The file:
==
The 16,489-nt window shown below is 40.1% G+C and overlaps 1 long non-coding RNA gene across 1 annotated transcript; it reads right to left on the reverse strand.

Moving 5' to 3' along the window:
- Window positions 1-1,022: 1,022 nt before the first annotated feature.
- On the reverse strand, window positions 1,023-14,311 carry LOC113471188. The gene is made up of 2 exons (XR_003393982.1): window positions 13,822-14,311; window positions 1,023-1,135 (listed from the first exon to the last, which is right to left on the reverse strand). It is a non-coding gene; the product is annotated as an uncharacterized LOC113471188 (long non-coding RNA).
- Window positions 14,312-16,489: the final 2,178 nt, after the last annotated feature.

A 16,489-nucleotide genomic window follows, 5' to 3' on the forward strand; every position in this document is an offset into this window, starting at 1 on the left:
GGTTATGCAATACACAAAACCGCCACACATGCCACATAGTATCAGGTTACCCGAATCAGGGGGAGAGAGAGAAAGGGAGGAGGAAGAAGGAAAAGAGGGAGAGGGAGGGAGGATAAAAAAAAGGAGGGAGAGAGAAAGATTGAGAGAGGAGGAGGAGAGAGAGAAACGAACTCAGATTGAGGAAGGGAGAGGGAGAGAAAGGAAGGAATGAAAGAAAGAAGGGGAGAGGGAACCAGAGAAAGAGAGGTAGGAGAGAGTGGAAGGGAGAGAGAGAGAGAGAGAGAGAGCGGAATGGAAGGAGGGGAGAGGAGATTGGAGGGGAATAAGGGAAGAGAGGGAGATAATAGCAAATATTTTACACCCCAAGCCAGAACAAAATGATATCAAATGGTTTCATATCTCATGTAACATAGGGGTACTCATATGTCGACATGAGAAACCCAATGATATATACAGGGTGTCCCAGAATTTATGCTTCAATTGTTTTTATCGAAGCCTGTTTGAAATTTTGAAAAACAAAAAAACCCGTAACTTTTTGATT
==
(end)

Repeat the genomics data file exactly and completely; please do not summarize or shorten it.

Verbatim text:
The 16,489-nt window shown below is 40.1% G+C and overlaps 1 long non-coding RNA gene across 1 annotated transcript; it reads right to left on the reverse strand.

Moving 5' to 3' along the window:
- Window positions 1-1,022: 1,022 nt before the first annotated feature.
- On the reverse strand, window positions 1,023-14,311 carry LOC113471188. The gene is made up of 2 exons (XR_003393982.1): window positions 13,822-14,311; window positions 1,023-1,135 (listed from the first exon to the last, which is right to left on the reverse strand). It is a non-coding gene; the product is annotated as an uncharacterized LOC113471188 (long non-coding RNA).
- Window positions 14,312-16,489: the final 2,178 nt, after the last annotated feature.

A 16,489-nucleotide genomic window follows, 5' to 3' on the forward strand; every position in this document is an offset into this window, starting at 1 on the left:
GGTTATGCAATACACAAAACCGCCACACATGCCACATAGTATCAGGTTACCCGAATCAGGGGGAGAGAGAGAAAGGGAGGAGGAAGAAGGAAAAGAGGGAGAGGGAGGGAGGATAAAAAAAAGGAGGGAGAGAGAAAGATTGAGAGAGGAGGAGGAGAGAGAGAAACGAACTCAGATTGAGGAAGGGAGAGGGAGAGAAAGGAAGGAATGAAAGAAAGAAGGGGAGAGGGAACCAGAGAAAGAGAGGTAGGAGAGAGTGGAAGGGAGAGAGAGAGAGAGAGAGAGAGCGGAATGGAAGGAGGGGAGAGGAGATTGGAGGGGAATAAGGGAAGAGAGGGAGATAATAGCAAATATTTTACACCCCAAGCCAGAACAAAATGATATCAAATGGTTTCATATCTCATGTAACATAGGGGTACTCATATGTCGACATGAGAAACCCAATGATATATACAGGGTGTCCCAGAATTTATGCTTCAATTGTTTTTATCGAAGCCTGTTTGAAATTTTGAAAAACAAAAAAACCCGTAACTTTTTGATT